Description of Figure/Doll

Boy doll from Belize culture with worry dolls in a straw hat. Young Belizean male handcrafted from stuffed cloth. He has button eyes, yarn hair and a mouth made from felt. He is wearing a colorful woven vest. He has a straw basket on head with three worry dolls in the basket. Worry dolls (muñecas quitapenas) are very small, colorful dolls that are popular in South and Central America. According to legend, a child can share his or her worries with the dolls going to sleep, and the doll will take care of the worries.

Link to higher resolution images at ClipPix


Location: Central America

Capital: Balmopan

Main language: Spanish, English

Currency: Belizean dollar


Construction: cloth

Height in Centimeters: 25

Height in Inches: 10

Garifuna Settlement Day: Celebrating the Arrival of the "Black Caribs"

Reading Level: 6.50

The sky was clear and the sea was calm as we rowed the boats toward the shores of Belize. The boats were full of people wearing traditional clothes, like they used to wear many, many years ago. We didn’t have motors on our boats or any fancy equipment. We were all part of the Garifuna Settlement Day celebration. It was about 200 years ago that our ancestors (African slaves and Carib Indians) landed on the shores of Belize. They came to Belize when they were driven away from other islands near Central America.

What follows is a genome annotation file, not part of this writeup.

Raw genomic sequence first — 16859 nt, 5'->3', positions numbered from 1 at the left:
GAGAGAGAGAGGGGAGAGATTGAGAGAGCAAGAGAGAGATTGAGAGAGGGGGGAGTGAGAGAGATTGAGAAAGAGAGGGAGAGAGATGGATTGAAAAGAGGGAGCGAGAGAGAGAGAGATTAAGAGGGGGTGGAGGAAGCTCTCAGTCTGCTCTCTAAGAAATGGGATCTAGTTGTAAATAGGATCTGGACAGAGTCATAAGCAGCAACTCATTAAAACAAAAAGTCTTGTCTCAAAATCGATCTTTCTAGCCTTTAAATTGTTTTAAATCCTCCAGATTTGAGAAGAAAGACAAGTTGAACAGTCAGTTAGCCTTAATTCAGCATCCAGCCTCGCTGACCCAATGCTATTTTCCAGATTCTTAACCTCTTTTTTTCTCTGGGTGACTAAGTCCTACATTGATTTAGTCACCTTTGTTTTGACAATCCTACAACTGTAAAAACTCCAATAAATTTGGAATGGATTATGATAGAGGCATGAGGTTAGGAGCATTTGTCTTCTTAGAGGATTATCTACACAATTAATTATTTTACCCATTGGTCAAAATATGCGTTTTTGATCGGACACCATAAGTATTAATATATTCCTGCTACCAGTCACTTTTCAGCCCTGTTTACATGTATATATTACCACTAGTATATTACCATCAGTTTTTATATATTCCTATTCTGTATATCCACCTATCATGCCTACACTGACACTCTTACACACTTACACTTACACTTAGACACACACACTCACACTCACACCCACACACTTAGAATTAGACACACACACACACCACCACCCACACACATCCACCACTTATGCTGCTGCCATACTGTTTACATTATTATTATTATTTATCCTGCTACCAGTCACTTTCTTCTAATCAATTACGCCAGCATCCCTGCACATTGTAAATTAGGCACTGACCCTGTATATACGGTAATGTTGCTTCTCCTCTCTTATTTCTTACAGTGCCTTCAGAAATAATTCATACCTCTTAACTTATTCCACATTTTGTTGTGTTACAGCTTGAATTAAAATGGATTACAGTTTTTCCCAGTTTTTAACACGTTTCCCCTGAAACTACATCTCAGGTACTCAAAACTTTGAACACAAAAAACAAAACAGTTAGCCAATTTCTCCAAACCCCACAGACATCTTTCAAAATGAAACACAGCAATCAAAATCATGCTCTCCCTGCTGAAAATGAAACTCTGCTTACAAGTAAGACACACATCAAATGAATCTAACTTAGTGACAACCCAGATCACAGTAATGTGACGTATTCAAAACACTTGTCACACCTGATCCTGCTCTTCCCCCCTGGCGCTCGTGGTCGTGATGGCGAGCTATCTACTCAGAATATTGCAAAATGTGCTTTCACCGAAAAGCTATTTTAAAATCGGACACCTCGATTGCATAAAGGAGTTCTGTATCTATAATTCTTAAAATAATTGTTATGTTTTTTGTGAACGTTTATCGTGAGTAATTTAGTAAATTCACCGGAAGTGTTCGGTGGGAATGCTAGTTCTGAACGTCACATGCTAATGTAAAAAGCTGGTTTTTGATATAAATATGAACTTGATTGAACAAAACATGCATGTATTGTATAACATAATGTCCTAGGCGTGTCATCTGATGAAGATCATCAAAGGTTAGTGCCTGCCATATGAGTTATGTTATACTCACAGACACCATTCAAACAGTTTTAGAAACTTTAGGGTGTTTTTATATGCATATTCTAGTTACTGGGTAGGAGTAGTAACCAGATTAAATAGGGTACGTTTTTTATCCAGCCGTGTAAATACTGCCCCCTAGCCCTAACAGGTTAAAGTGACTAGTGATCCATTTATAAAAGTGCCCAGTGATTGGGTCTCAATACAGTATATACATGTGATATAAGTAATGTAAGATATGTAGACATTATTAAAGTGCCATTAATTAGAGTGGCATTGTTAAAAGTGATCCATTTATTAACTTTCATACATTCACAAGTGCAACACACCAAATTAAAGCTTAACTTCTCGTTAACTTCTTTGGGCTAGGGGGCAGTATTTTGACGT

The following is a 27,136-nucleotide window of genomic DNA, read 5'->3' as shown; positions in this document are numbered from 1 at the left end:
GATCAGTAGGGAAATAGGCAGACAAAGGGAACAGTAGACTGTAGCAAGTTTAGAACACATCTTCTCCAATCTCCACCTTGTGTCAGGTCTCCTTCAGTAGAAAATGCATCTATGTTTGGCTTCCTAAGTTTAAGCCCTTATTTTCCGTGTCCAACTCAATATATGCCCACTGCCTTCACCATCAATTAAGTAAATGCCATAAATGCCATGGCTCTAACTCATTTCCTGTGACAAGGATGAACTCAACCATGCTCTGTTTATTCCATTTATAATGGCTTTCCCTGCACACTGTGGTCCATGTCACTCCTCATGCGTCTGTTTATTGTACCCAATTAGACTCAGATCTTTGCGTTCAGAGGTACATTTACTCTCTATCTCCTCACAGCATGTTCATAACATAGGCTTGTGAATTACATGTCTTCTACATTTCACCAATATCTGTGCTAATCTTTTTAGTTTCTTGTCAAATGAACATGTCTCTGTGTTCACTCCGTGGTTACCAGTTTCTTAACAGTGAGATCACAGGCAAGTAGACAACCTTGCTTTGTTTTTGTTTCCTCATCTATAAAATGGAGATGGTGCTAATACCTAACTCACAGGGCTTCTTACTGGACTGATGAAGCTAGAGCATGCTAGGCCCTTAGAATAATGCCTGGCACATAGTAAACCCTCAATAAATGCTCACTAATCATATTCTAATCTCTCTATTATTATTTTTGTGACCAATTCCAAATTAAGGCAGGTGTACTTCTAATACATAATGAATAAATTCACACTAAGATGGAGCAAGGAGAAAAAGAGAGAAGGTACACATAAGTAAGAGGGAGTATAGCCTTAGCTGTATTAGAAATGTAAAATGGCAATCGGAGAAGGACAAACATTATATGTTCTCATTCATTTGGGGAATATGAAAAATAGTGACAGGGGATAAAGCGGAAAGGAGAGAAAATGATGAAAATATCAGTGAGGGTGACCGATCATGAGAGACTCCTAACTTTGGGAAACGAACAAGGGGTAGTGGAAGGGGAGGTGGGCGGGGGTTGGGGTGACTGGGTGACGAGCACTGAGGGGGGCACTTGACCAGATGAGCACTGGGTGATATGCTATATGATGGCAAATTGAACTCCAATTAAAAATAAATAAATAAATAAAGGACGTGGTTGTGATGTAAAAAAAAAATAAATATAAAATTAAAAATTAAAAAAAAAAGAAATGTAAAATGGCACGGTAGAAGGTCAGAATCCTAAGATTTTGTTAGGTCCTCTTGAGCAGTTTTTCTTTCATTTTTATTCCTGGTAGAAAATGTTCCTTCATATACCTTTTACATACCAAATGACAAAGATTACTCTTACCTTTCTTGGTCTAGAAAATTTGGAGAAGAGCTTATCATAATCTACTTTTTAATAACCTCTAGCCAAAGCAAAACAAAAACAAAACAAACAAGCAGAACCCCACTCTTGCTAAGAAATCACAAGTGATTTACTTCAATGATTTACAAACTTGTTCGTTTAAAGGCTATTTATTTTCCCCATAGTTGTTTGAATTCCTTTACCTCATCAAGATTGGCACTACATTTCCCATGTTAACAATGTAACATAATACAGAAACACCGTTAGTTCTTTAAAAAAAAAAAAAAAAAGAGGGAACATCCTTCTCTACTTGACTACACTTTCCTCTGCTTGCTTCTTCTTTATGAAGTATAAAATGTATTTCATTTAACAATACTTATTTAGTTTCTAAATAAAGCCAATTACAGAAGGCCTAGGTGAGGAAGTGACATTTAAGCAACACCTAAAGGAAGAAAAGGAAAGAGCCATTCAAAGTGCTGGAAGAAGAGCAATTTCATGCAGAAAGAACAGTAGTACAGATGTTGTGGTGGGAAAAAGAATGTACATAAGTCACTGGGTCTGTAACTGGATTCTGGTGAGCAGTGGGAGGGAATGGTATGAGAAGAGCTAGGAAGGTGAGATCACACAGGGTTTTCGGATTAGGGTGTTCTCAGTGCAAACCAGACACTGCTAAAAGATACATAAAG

As we neared the shore, we could hear the drums beating and the people cheering. We cheered too, and waved our palm fronds. Years ago, when our ancestors came, they brought a plant called cassava. That plant helped to provide food so they could survive in a new land. Even now, the Garinagu people love fishing and farming. They also love to dance and eat things like cassava bread and cassava cake.

Taking part in this celebration makes me very happy. It’s very fitting that my name is Igundani, which means “Happiness” in the Garifuna language.

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